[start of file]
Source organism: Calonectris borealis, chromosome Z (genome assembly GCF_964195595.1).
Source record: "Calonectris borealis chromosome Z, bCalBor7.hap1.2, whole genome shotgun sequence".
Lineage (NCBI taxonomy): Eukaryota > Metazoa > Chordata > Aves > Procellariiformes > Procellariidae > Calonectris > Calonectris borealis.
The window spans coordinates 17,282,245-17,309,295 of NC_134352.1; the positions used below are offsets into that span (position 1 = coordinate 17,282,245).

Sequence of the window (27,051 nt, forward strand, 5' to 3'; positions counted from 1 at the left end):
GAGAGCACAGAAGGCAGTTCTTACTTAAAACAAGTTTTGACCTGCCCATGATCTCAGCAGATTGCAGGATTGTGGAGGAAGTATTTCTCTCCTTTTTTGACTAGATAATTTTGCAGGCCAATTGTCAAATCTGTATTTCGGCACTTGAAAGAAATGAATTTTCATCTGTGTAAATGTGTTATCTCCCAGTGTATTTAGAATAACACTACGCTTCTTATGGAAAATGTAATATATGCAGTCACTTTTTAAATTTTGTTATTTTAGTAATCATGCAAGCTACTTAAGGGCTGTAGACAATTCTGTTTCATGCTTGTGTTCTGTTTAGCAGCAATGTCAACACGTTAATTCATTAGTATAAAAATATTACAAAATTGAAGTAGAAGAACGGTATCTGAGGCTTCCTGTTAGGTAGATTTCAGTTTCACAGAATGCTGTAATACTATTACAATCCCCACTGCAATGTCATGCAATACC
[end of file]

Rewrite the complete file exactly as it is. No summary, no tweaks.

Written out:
Source organism: Calonectris borealis, chromosome Z (genome assembly GCF_964195595.1).
Source record: "Calonectris borealis chromosome Z, bCalBor7.hap1.2, whole genome shotgun sequence".
Lineage (NCBI taxonomy): Eukaryota > Metazoa > Chordata > Aves > Procellariiformes > Procellariidae > Calonectris > Calonectris borealis.
The window spans coordinates 17,282,245-17,309,295 of NC_134352.1; the positions used below are offsets into that span (position 1 = coordinate 17,282,245).

Sequence of the window (27,051 nt, forward strand, 5' to 3'; positions counted from 1 at the left end):
GAGAGCACAGAAGGCAGTTCTTACTTAAAACAAGTTTTGACCTGCCCATGATCTCAGCAGATTGCAGGATTGTGGAGGAAGTATTTCTCTCCTTTTTTGACTAGATAATTTTGCAGGCCAATTGTCAAATCTGTATTTCGGCACTTGAAAGAAATGAATTTTCATCTGTGTAAATGTGTTATCTCCCAGTGTATTTAGAATAACACTACGCTTCTTATGGAAAATGTAATATATGCAGTCACTTTTTAAATTTTGTTATTTTAGTAATCATGCAAGCTACTTAAGGGCTGTAGACAATTCTGTTTCATGCTTGTGTTCTGTTTAGCAGCAATGTCAACACGTTAATTCATTAGTATAAAAATATTACAAAATTGAAGTAGAAGAACGGTATCTGAGGCTTCCTGTTAGGTAGATTTCAGTTTCACAGAATGCTGTAATACTATTACAATCCCCACTGCAATGTCATGCAATACC